Commentator Chris Spielman noted why Flores was hired, “He’s a Bill Belichick disciple, but he’s his own person. He’s not a clone or like the others who were hired working for Bill. That’s what makes him stand out. He knows the physical parts of the game, but the mentality is his own.” The Dolphins may have the best coach from the Bill Belichick tree and can be a threat with him even after Belichick leaves New England. While Seattle beat Miami the previous week, Flores and his staff found ways for the defense to give Russell Wilson and DK Metcalf fits. This week they jumped on a creaky 49ers offense and torched the defense on the other end. The Dolphins should give teams fits for the rest of the season, and it starts with their coaching staff.
Losers: Stephen Hauschka
Anyone who follows the game closely can tell you kickers get the short end of the stick, especially in critical scoring opportunities. However, there are times when it’s fully deserved, and Hauschka’s timing fits right in.
The Jacksonville Jaguars’ offense stalled on multiple drives in the second quarter against a winless Houston team that had new life with interim head coach Romeo Crennel calling plays. It is hard to plan against a team with a new coach within a week, and it was in the first half. Hauschka had two attempts in the game and both came in the first half. One was a chip shot around 27 yards. How’d he fare?
His is the first name in the losers section here, so it isn’t a hard guess.
The Jaguars could’ve gone into half-time up 13-10 on the Texans. Instead they trailed by three, and were blown out 20-7 in the second half. Here’s where the six points come into play. Let’s say the Jaguars get a touchdown like they did a third of the way into the fourth quarter with those six points added on. Houston probably would’ve scored again with a field goal. But it’s still Jacksonville who controls the tempo. That’s the difference late in the game, and it’s why in this situation, both the kicker and special teams get a big part of the blame.
Whoever is an active quarterback on the San Francisco 49ers
It’s time to retract the Nick Mullens praise and cheerful thoughts about San Fran’s quarterback depth. It’s excusable to have a crap performance one week. It happens. Getting bludgeoned at home a second straight week is alarming. As mentioned here two weeks ago, the 49ers needed those wins against the Eagles and Dolphins before they started running their mid-season gauntlet against the Los Angeles Rams. Not only are they 0-2 in those games, their quarterbacks look horrendous.
Kyle Shanahan made the right move putting Jimmy Garoppolo in yesterday. He had to see action before playing a division rival. He lead San Francisco to one dominant scoring drive in the first half, but was awful the rest of his start. He threw for 77 yards and two interceptions while taking three sacks. Backup C.J. Beathard fared a bit better but faced limitations due to the Dolphins torching the defense.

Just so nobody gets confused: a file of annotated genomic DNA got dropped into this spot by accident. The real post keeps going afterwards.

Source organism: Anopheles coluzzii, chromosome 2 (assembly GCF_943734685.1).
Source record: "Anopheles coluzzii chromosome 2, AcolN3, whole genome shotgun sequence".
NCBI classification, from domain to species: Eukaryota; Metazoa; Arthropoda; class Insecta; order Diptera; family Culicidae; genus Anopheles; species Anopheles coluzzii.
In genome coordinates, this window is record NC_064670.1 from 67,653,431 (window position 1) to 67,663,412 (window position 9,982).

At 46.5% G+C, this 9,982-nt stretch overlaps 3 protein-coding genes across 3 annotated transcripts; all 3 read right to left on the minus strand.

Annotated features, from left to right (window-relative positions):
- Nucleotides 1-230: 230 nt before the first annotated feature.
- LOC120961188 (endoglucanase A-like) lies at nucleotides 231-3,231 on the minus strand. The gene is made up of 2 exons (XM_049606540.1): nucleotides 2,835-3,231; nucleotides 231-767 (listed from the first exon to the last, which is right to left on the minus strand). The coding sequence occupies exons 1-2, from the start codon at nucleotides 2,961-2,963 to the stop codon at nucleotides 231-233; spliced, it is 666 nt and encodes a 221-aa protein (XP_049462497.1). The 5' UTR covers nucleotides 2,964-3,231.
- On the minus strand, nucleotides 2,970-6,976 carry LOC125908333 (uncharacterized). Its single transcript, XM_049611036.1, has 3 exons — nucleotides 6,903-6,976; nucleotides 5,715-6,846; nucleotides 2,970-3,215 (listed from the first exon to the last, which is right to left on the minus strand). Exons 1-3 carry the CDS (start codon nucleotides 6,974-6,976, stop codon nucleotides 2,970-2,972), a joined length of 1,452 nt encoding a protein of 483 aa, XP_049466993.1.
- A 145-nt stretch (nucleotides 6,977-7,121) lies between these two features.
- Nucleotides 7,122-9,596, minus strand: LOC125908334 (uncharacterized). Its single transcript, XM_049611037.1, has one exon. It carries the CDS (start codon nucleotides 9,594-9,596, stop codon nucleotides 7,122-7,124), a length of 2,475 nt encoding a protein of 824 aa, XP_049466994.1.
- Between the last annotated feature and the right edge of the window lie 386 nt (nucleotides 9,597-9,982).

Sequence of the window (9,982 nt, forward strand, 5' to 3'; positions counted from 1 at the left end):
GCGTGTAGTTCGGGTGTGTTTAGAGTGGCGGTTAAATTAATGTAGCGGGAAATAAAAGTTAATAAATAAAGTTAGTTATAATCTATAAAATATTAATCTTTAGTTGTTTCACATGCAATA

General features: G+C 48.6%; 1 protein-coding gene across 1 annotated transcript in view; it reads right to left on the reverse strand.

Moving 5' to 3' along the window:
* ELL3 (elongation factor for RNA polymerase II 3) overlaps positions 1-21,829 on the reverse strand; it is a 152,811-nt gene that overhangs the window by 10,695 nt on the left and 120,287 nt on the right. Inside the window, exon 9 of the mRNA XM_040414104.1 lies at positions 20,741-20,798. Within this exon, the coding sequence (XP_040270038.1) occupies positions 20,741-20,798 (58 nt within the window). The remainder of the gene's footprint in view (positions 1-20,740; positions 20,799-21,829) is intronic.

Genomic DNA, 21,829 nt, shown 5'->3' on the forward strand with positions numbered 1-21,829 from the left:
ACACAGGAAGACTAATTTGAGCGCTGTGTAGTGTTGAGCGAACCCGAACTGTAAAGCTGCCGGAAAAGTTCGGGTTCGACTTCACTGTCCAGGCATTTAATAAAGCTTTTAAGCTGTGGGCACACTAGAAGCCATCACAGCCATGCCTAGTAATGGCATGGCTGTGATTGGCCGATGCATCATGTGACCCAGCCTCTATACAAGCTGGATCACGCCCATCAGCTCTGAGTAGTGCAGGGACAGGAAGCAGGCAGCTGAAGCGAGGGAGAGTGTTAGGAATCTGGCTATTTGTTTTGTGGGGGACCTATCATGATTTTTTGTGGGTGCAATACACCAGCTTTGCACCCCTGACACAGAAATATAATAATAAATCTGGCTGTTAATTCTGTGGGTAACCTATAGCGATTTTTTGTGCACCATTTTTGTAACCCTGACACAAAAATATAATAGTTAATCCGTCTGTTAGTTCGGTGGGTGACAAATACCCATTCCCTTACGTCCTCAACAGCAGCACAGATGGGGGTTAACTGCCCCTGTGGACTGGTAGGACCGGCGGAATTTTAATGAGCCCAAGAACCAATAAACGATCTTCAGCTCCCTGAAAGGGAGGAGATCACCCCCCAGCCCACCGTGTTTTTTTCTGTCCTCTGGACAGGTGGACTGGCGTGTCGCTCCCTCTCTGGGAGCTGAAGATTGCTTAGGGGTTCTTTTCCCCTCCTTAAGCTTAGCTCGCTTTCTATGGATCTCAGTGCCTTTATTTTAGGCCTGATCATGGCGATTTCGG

It’s a fair point saying the team played down to their competition. That may be okay if they didn’t do that already the week prior. Mullens and Garoppolo were awful in those games, with Beathard seeing limited action in those losses. The conference champions are feeling everyone’s best games (outside of New Jersey) and aren’t passing the tests. This could be a mighty long season in the bay.
New York Giants
It has become a race to the bottom in not just the NFL but in the state in which the Giants play. The Giants and Jets are playing a game of How Low Can You Go?– with each other. The 2017 Browns and 2008 Lions weren’t this atrocious, and that’s saying a lot.
In their first game against the Dallas Cowboys, the New York Giants had this on their side:
- a 17-3 lead
- momentum swing after Cowboys quarterback Dak Prescott broke his ankle
- a three point lead at the final two minute warning
- the second-to-last possession where they could take a lead.
These are reasons on why you get on the Losers list if you have all four of these going your way and still go 0-5, even with a garbage Dallas defense yielding over 30 points a game.
Allen is a nominee and resounding winner for Week 5 unluckiest player. Clearly coach Ron Rivera didn’t want Dwayne Haskins starting another game, so he let his former Carolina quarterback Kyle Allen get the start. Allen had the sobering misfortune to face the Los Angeles Rams’ front four. He scored a touchdown early in the game to give the Washington Football Team a one point lead. After that first quarter, it was all downhill.
Allen was sacked twice and left the game because of a concussion. That paved the way for Comeback Player of the Year nominee Alex Smith to make his first appearance under center since breaking his leg in 2018.
Alex Smith playing (poorly, but upright nonetheless) is what fans and pundits will focus on the remainder of this week, probably to the point where Smith gets the starting job with Allen in concussion protocol. None of that’s on Allen, it’s just cruel timing in a bad situation.